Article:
Innovating for Your Next Customer: Three Insights on Gen Z


Gen Z, the next generation after Millennials, makes up a quarter of the US population and by 2020 will account for 40 percent of all consumers. Understanding them will be critical to product innovation for companies seeking to succeed in the next decade and beyond. 

But no one really seems to know much about them yet.

While generational research is inherently messy, much of the recent research is awash in normative preconceptions, biases, and stereotypes.  So Altitude set out to dig below the surface to understand not only what Gen Z were doing but why. We worked with over a dozen 16 to 18 year olds with diverse backgrounds from across the country through a series of in-depth discussions, video diaries, and daily interactive exercises designed to provide a glimpse into their lives (the same innovation process we use for any target consumers). Our goal was to view the world through their eyes. It’s critical that we recognize Gen Z’s differences and meet them where they are, rather than where we want them to be. Without empathy and understanding, brands risk being filtered into obscurity.

Here are some the insights we gleaned and how they will be important to companies’ future success.


1. 8 second attention span or 8 second filter?

Recent headline-grabbing studies suggest that Gen Z attention spans have shrunk to 8 seconds and that they’re unable to focus for extended amounts of time. However, we found that Gen Z actually have what we’re calling highly evolved “8-second filters.”

They’ve grown up in a world where their options are limitless but their time is not. As such, Gen Z have adapted to quickly sorting through and assessing enormous amounts of information, relying on tools such as trending pages and trusted curators.

Once something has demonstrated attention-worthiness, Gen Z can become intensely committed and focused.  Marcus, 17, spent years exploring the corners of vintage sneaker culture online, eventually becoming a “sneakerhead.” During his freshman year in college, he leveraged this knowledge and started a side business flipping rare shoes.

Gen Z have a carefully tuned radar for being sold to and a limited amount of time and energy to spend assessing what’s worth their time. Getting past these filters, and winning Gen Z’s attention, will mean providing them with engaging and immediately beneficial experiences.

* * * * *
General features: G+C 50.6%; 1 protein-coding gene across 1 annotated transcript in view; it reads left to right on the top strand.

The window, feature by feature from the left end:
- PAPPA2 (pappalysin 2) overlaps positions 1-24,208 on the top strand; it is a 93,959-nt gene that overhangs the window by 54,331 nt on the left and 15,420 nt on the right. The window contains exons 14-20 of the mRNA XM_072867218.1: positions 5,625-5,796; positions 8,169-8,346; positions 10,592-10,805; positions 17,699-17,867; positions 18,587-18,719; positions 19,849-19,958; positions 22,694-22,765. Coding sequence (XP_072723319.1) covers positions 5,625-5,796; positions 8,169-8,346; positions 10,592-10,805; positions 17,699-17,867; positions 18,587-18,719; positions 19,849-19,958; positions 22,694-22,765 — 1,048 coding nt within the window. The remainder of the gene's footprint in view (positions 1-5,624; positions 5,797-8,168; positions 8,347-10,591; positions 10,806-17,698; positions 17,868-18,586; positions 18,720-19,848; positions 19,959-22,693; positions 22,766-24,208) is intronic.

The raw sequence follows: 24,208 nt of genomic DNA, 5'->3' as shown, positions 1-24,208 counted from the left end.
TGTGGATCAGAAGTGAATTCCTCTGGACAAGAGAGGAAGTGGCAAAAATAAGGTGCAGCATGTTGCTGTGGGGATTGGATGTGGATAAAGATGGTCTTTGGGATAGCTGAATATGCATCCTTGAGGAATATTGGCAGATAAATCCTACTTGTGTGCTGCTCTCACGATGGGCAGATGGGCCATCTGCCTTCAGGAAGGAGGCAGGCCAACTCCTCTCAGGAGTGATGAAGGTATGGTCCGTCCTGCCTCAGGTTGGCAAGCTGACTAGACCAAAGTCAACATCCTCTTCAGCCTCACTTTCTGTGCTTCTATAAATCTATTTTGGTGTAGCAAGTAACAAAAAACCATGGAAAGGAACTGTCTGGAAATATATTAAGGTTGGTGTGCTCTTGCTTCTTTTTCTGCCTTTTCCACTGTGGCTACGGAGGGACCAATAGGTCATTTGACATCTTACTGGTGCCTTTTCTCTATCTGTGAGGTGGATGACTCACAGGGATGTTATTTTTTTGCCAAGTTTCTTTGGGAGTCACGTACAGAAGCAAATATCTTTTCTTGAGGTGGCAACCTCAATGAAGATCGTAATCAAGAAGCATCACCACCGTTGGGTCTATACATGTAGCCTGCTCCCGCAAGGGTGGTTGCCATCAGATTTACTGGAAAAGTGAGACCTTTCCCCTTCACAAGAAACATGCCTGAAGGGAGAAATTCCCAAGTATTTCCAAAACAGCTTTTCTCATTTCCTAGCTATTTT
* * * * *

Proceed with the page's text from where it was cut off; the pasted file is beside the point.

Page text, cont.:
2. They’re not screen addicts. They’re full-time brand managers.

The media has painted Gen Z as a bunch of socially-inept netizens and older generations struggle to understand why they spend so much time online. In reality, Gen Z are under immense pressure to simultaneously manage their personal and professional brands to help them fit in while also standing out.

On a personal level, Gen Z seek immediate validation and acceptance through social media. “We filter out whatever flaws we may have, to create the ideal image,” says Sneha, 16.

On a professional level, Gen Z are hyperaware of the negative stereotypes that have plagued Millennials. They want to be known for their ability to work hard and persevere offline. “I’ve always felt like I needed to prove myself,” says Sneha. “Hard work eventually pays off.”

Between these two forces, Gen Z feel torn: They need social media to build their personal brands but resist being defined by it. They seek social validation and inclusion but are looking to differentiate themselves professionally. Companies that understand this tension will provide Gen Z the tools they need to reconcile and better manage their personal and professional brands.


3. They’re not all entrepreneurs. They’re practical pragmatists.

Recent reports have labeled Gen Z the “entrepreneurial generation” and highlighted their desire to forsake the corporate grind for tartups. We found that while Gen Z like the idea of working for themselves, the majority are risk-averse, practical, and pragmatic. Their supposed entrepreneurialism is actually more of a survival mechanism than an idealist reach.

Gen Z are determined to plan ahead. “I need a job that will come out with money, otherwise college will be a waste”, says Marcus, 17. “I want to pick a career that is stable.”

To ease this anxiety, the participants in our study all claimed to be aiming for jobs in growing, less-automatable fields like education, medicine, and sales. And they’re obsessed with developing contingency plans. While the media has singled out a number of high-profile entrepreneurial teen success stories, the majority of Gen Z in our study are biased in favor of career and financial stability. Entrepreneurship is seen as a way to not have to rely on anyone (or anything) else, and their version of it will likely be focused on sustainable “singles and doubles” rather than Silicon Valley “home runs.”


The Space In Between

Society tends to either romanticize youth or criticize the things they’re doing differently. The reality of Gen Z, however, lies somewhere in between. They face many of the challenges that everyone faces in that life stage—transitioning from school to work, separating from parents, and forming their own identities. But they’re doing so in an ultra-connected, fast-moving technological age.

It’s critical for product innovation that we recognize Gen Z’s differences and meet them where they are, rather than where we want them to be. Without empathy and understanding, brands risk being filtered into obscurity. As writer Logan Pearsall Smith put it nearly 100 years ago: “Don’t laugh at a youth for his affectations; he is only trying on one face after another to find a face of his own.”

Click here to check out our full report on Generation Z.

Karuna Harishanker

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Karuna Harishanker